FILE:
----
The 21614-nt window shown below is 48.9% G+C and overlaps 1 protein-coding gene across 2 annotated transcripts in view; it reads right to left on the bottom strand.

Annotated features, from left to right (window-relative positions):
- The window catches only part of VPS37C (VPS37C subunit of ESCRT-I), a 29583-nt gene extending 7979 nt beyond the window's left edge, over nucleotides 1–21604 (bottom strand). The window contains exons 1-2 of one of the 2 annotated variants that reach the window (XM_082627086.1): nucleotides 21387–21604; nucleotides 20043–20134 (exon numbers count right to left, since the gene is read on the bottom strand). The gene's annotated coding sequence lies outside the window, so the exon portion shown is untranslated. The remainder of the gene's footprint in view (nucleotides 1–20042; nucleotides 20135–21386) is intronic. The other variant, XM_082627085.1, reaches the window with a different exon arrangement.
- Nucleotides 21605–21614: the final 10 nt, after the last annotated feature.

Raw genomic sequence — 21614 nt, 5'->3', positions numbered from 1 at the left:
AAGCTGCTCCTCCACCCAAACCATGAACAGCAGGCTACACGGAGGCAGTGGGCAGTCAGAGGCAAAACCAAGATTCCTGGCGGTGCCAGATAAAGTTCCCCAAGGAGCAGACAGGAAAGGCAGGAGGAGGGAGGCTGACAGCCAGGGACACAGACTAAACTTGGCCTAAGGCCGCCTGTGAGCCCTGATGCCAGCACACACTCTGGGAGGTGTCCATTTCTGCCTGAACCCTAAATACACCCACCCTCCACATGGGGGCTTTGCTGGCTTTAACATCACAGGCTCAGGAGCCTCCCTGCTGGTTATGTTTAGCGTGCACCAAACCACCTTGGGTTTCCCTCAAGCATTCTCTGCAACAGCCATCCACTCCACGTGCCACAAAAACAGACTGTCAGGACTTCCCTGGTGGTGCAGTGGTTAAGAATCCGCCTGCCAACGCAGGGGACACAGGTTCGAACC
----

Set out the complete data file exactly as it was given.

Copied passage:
The 21614-nt window shown below is 48.9% G+C and overlaps 1 protein-coding gene across 2 annotated transcripts in view; it reads right to left on the bottom strand.

Annotated features, from left to right (window-relative positions):
- The window catches only part of VPS37C (VPS37C subunit of ESCRT-I), a 29583-nt gene extending 7979 nt beyond the window's left edge, over nucleotides 1–21604 (bottom strand). The window contains exons 1-2 of one of the 2 annotated variants that reach the window (XM_082627086.1): nucleotides 21387–21604; nucleotides 20043–20134 (exon numbers count right to left, since the gene is read on the bottom strand). The gene's annotated coding sequence lies outside the window, so the exon portion shown is untranslated. The remainder of the gene's footprint in view (nucleotides 1–20042; nucleotides 20135–21386) is intronic. The other variant, XM_082627085.1, reaches the window with a different exon arrangement.
- Nucleotides 21605–21614: the final 10 nt, after the last annotated feature.

Raw genomic sequence — 21614 nt, 5'->3', positions numbered from 1 at the left:
AAGCTGCTCCTCCACCCAAACCATGAACAGCAGGCTACACGGAGGCAGTGGGCAGTCAGAGGCAAAACCAAGATTCCTGGCGGTGCCAGATAAAGTTCCCCAAGGAGCAGACAGGAAAGGCAGGAGGAGGGAGGCTGACAGCCAGGGACACAGACTAAACTTGGCCTAAGGCCGCCTGTGAGCCCTGATGCCAGCACACACTCTGGGAGGTGTCCATTTCTGCCTGAACCCTAAATACACCCACCCTCCACATGGGGGCTTTGCTGGCTTTAACATCACAGGCTCAGGAGCCTCCCTGCTGGTTATGTTTAGCGTGCACCAAACCACCTTGGGTTTCCCTCAAGCATTCTCTGCAACAGCCATCCACTCCACGTGCCACAAAAACAGACTGTCAGGACTTCCCTGGTGGTGCAGTGGTTAAGAATCCGCCTGCCAACGCAGGGGACACAGGTTCGAACC